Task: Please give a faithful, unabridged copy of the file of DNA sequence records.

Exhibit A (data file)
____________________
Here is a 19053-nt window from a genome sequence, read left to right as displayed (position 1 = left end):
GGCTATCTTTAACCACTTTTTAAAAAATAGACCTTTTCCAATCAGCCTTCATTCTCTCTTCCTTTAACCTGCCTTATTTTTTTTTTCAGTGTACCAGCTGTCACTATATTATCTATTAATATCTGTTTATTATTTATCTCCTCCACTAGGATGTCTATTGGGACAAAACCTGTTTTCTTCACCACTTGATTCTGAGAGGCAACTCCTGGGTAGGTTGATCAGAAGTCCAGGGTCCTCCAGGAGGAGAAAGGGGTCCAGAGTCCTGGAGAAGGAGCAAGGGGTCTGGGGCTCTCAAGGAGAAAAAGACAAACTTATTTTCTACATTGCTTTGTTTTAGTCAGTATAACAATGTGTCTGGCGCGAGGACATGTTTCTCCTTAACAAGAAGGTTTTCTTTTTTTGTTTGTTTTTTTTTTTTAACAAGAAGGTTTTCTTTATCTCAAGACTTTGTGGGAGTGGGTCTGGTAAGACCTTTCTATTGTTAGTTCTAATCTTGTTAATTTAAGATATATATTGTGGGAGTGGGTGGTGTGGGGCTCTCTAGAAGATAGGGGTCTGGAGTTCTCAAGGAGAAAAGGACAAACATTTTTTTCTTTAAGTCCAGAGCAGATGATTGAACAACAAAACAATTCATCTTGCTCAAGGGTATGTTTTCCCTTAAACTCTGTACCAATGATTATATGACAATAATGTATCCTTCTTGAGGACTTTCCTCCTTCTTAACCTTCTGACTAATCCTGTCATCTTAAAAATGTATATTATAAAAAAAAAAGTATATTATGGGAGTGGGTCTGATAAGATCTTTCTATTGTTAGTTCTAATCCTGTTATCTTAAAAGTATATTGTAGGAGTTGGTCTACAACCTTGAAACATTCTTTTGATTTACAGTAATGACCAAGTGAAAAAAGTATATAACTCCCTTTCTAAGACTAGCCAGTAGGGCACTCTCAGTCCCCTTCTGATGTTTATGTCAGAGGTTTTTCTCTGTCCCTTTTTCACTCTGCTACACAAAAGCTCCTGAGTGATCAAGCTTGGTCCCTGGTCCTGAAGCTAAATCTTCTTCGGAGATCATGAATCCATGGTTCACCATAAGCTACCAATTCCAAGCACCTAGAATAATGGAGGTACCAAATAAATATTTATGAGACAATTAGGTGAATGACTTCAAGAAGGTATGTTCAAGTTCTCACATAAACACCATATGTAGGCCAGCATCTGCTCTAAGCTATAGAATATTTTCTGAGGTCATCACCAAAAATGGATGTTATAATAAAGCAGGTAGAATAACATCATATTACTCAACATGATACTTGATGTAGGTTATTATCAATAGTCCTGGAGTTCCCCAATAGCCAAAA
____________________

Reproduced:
Here is a 19053-nt window from a genome sequence, read left to right as displayed (position 1 = left end):
GGCTATCTTTAACCACTTTTTAAAAAATAGACCTTTTCCAATCAGCCTTCATTCTCTCTTCCTTTAACCTGCCTTATTTTTTTTTTCAGTGTACCAGCTGTCACTATATTATCTATTAATATCTGTTTATTATTTATCTCCTCCACTAGGATGTCTATTGGGACAAAACCTGTTTTCTTCACCACTTGATTCTGAGAGGCAACTCCTGGGTAGGTTGATCAGAAGTCCAGGGTCCTCCAGGAGGAGAAAGGGGTCCAGAGTCCTGGAGAAGGAGCAAGGGGTCTGGGGCTCTCAAGGAGAAAAAGACAAACTTATTTTCTACATTGCTTTGTTTTAGTCAGTATAACAATGTGTCTGGCGCGAGGACATGTTTCTCCTTAACAAGAAGGTTTTCTTTTTTTGTTTGTTTTTTTTTTTTAACAAGAAGGTTTTCTTTATCTCAAGACTTTGTGGGAGTGGGTCTGGTAAGACCTTTCTATTGTTAGTTCTAATCTTGTTAATTTAAGATATATATTGTGGGAGTGGGTGGTGTGGGGCTCTCTAGAAGATAGGGGTCTGGAGTTCTCAAGGAGAAAAGGACAAACATTTTTTTCTTTAAGTCCAGAGCAGATGATTGAACAACAAAACAATTCATCTTGCTCAAGGGTATGTTTTCCCTTAAACTCTGTACCAATGATTATATGACAATAATGTATCCTTCTTGAGGACTTTCCTCCTTCTTAACCTTCTGACTAATCCTGTCATCTTAAAAATGTATATTATAAAAAAAAAAGTATATTATGGGAGTGGGTCTGATAAGATCTTTCTATTGTTAGTTCTAATCCTGTTATCTTAAAAGTATATTGTAGGAGTTGGTCTACAACCTTGAAACATTCTTTTGATTTACAGTAATGACCAAGTGAAAAAAGTATATAACTCCCTTTCTAAGACTAGCCAGTAGGGCACTCTCAGTCCCCTTCTGATGTTTATGTCAGAGGTTTTTCTCTGTCCCTTTTTCACTCTGCTACACAAAAGCTCCTGAGTGATCAAGCTTGGTCCCTGGTCCTGAAGCTAAATCTTCTTCGGAGATCATGAATCCATGGTTCACCATAAGCTACCAATTCCAAGCACCTAGAATAATGGAGGTACCAAATAAATATTTATGAGACAATTAGGTGAATGACTTCAAGAAGGTATGTTCAAGTTCTCACATAAACACCATATGTAGGCCAGCATCTGCTCTAAGCTATAGAATATTTTCTGAGGTCATCACCAAAAATGGATGTTATAATAAAGCAGGTAGAATAACATCATATTACTCAACATGATACTTGATGTAGGTTATTATCAATAGTCCTGGAGTTCCCCAATAGCCAAAA